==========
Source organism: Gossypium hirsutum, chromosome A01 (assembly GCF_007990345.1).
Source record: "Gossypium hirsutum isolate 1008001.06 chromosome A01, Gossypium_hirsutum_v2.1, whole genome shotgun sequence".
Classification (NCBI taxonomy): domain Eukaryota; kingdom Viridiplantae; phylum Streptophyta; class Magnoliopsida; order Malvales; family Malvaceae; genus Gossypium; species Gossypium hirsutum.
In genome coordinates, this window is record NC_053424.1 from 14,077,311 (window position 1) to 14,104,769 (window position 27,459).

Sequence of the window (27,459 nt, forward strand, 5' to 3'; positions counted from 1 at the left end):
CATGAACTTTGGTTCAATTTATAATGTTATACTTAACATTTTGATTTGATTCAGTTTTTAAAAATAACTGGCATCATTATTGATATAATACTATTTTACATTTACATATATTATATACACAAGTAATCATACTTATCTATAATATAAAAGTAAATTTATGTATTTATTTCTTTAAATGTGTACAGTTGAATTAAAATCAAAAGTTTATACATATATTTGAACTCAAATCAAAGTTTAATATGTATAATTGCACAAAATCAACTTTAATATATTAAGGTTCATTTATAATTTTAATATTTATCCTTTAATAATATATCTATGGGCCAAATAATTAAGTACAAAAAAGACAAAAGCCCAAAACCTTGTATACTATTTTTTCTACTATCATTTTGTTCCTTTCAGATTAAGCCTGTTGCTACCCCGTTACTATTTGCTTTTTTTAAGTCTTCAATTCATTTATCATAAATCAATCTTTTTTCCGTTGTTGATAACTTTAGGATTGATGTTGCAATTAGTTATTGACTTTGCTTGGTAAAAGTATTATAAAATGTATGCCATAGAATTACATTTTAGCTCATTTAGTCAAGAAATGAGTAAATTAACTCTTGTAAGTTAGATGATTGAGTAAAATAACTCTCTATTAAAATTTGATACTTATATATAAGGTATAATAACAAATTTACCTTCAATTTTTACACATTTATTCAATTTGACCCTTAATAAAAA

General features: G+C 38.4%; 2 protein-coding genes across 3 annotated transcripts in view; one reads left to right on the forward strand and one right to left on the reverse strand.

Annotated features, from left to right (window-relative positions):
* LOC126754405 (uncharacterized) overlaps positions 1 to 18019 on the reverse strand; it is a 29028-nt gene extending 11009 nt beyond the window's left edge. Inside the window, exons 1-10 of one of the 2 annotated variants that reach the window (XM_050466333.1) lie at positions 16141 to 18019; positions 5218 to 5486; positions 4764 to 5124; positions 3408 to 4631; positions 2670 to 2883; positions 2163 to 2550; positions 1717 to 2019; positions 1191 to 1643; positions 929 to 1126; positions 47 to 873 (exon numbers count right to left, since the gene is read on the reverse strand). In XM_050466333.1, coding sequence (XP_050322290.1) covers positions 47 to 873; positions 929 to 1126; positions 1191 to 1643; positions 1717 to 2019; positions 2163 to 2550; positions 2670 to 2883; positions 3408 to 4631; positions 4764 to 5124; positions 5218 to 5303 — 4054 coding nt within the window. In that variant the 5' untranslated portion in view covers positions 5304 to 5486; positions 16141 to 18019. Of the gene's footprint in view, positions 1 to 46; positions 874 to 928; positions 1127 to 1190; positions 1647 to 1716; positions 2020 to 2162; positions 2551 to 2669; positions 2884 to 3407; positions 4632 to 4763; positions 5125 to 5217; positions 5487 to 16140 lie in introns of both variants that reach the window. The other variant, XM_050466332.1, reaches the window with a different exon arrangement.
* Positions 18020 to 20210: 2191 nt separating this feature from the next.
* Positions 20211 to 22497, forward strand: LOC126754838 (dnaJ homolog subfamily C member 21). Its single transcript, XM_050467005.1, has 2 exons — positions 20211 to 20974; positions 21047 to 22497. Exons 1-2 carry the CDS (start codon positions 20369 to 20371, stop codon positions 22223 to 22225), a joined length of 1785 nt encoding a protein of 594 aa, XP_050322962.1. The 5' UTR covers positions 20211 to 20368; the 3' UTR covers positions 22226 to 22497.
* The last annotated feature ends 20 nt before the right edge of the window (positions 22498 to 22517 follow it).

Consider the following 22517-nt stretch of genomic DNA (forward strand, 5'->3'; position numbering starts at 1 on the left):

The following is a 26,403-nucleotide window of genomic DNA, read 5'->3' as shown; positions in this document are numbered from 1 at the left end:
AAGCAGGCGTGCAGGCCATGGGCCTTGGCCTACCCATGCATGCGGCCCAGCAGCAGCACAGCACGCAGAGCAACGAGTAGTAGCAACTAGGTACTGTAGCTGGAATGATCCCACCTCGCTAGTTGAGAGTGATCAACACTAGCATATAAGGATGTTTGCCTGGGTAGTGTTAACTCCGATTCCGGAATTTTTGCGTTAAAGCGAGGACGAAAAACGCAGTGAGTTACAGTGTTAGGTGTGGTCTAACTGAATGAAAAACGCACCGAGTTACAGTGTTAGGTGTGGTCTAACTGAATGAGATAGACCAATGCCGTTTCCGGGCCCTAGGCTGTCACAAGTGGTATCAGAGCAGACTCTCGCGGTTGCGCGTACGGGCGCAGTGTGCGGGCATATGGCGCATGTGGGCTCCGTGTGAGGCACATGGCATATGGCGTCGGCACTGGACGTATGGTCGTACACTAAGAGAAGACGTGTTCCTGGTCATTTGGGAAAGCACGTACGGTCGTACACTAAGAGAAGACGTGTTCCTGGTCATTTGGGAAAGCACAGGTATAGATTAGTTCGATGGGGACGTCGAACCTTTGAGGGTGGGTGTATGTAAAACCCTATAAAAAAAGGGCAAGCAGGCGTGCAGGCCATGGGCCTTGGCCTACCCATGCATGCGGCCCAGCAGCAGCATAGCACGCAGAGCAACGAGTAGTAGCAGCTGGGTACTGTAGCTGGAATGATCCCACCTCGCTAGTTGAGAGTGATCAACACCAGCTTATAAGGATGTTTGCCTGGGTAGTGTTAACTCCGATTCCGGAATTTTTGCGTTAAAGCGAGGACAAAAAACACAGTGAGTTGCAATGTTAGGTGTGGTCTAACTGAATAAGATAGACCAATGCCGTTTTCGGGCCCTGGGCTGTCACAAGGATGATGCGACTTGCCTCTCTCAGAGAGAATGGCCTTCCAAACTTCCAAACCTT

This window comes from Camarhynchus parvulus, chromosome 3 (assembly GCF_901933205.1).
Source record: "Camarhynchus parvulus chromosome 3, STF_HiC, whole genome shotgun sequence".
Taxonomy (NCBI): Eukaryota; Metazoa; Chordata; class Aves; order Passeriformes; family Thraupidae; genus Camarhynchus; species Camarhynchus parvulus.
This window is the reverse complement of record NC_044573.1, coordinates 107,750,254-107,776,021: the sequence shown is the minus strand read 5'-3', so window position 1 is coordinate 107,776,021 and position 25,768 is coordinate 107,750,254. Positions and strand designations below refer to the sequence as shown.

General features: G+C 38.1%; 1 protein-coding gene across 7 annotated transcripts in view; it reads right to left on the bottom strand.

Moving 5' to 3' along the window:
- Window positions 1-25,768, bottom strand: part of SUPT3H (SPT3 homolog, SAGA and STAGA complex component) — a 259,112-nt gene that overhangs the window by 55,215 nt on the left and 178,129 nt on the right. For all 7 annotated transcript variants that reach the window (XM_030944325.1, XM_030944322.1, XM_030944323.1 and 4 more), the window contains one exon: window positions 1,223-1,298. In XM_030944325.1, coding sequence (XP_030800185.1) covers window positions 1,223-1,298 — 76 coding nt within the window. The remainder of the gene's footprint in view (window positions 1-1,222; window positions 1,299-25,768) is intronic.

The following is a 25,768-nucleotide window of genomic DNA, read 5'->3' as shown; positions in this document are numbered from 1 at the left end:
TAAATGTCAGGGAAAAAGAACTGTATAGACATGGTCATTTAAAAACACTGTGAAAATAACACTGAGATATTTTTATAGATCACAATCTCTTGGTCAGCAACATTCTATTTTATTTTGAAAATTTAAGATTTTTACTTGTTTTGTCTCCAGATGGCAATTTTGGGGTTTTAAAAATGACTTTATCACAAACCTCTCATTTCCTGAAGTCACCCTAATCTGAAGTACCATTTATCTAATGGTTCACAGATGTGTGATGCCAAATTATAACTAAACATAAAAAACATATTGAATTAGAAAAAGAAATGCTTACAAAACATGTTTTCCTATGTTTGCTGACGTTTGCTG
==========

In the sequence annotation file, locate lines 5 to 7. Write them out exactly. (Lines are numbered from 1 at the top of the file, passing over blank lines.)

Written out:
Sequence of the window (27,459 nt, forward strand, 5' to 3'; positions counted from 1 at the left end):
CATGAACTTTGGTTCAATTTATAATGTTATACTTAACATTTTGATTTGATTCAGTTTTTAAAAATAACTGGCATCATTATTGATATAATACTATTTTACATTTACATATATTATATACACAAGTAATCATACTTATCTATAATATAAAAGTAAATTTATGTATTTATTTCTTTAAATGTGTACAGTTGAATTAAAATCAAAAGTTTATACATATATTTGAACTCAAATCAAAGTTTAATATGTATAATTGCACAAAATCAACTTTAATATATTAAGGTTCATTTATAATTTTAATATTTATCCTTTAATAATATATCTATGGGCCAAATAATTAAGTACAAAAAAGACAAAAGCCCAAAACCTTGTATACTATTTTTTCTACTATCATTTTGTTCCTTTCAGATTAAGCCTGTTGCTACCCCGTTACTATTTGCTTTTTTTAAGTCTTCAATTCATTTATCATAAATCAATCTTTTTTCCGTTGTTGATAACTTTAGGATTGATGTTGCAATTAGTTATTGACTTTGCTTGGTAAAAGTATTATAAAATGTATGCCATAGAATTACATTTTAGCTCATTTAGTCAAGAAATGAGTAAATTAACTCTTGTAAGTTAGATGATTGAGTAAAATAACTCTCTATTAAAATTTGATACTTATATATAAGGTATAATAACAAATTTACCTTCAATTTTTACACATTTATTCAATTTGACCCTTAATAAAAA

General features: G+C 38.4%; 2 protein-coding genes across 3 annotated transcripts in view; one reads left to right on the forward strand and one right to left on the reverse strand.